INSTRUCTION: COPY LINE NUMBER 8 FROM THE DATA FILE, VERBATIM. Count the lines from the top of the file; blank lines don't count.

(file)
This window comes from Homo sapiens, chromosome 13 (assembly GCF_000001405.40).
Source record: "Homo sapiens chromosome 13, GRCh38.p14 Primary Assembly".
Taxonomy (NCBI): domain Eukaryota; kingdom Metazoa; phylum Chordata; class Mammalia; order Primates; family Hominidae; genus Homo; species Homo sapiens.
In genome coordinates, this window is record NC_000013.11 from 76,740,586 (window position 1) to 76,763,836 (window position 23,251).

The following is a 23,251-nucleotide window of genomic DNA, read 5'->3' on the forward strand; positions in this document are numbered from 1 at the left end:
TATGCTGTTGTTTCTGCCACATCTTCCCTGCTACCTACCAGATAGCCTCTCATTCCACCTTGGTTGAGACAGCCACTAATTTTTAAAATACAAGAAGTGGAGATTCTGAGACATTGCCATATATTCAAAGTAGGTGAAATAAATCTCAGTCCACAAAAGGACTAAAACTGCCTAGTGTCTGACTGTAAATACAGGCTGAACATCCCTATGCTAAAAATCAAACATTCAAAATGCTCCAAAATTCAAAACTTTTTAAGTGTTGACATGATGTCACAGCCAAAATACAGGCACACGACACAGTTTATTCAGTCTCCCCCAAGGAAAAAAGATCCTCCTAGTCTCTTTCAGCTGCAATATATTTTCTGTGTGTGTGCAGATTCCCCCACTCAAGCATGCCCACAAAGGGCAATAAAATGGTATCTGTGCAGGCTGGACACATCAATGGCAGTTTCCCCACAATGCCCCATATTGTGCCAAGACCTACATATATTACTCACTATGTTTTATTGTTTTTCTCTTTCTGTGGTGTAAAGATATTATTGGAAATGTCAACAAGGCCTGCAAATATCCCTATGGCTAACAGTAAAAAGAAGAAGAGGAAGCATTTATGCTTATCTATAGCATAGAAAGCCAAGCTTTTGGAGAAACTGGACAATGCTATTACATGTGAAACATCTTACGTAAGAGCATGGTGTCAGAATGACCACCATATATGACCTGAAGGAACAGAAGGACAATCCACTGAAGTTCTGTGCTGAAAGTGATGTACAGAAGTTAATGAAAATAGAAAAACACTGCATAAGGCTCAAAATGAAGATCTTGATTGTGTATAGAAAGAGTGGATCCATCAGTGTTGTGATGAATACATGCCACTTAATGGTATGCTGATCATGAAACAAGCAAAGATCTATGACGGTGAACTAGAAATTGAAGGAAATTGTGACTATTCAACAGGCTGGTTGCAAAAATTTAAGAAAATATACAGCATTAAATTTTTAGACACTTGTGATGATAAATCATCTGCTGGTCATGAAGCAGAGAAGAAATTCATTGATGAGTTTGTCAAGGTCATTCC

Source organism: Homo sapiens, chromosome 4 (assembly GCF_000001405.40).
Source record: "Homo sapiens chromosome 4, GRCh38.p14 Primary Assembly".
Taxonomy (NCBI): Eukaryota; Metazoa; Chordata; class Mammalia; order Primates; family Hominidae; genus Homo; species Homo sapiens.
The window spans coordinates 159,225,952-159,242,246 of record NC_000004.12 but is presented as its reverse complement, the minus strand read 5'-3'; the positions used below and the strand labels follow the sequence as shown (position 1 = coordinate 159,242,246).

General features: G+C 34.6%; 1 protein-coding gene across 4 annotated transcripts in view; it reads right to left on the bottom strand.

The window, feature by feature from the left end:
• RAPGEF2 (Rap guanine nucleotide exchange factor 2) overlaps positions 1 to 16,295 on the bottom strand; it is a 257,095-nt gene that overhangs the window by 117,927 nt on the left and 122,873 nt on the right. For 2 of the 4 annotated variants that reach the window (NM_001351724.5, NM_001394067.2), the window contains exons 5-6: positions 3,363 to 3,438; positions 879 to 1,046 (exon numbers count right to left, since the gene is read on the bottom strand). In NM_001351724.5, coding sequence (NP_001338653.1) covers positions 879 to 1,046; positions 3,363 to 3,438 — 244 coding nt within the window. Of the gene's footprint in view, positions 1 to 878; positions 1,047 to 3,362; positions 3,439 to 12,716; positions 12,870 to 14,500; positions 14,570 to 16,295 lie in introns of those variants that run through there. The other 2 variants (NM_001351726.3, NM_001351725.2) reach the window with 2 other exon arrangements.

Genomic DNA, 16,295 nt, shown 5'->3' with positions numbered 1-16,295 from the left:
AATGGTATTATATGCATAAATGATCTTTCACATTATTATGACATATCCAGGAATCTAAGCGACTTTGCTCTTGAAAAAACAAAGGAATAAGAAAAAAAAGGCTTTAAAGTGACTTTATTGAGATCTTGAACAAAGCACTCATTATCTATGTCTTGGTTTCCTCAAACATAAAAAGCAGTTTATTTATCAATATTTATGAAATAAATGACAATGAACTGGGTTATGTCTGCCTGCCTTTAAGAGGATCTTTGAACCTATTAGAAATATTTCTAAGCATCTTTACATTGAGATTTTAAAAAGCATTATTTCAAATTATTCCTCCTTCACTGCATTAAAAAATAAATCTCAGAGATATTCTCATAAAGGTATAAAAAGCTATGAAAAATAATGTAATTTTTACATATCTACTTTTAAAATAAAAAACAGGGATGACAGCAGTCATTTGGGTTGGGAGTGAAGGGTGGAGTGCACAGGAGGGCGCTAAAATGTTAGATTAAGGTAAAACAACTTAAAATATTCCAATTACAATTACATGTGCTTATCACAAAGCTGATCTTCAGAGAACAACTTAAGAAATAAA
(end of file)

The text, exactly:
Source record: "Homo sapiens chromosome 4, GRCh38.p14 Primary Assembly".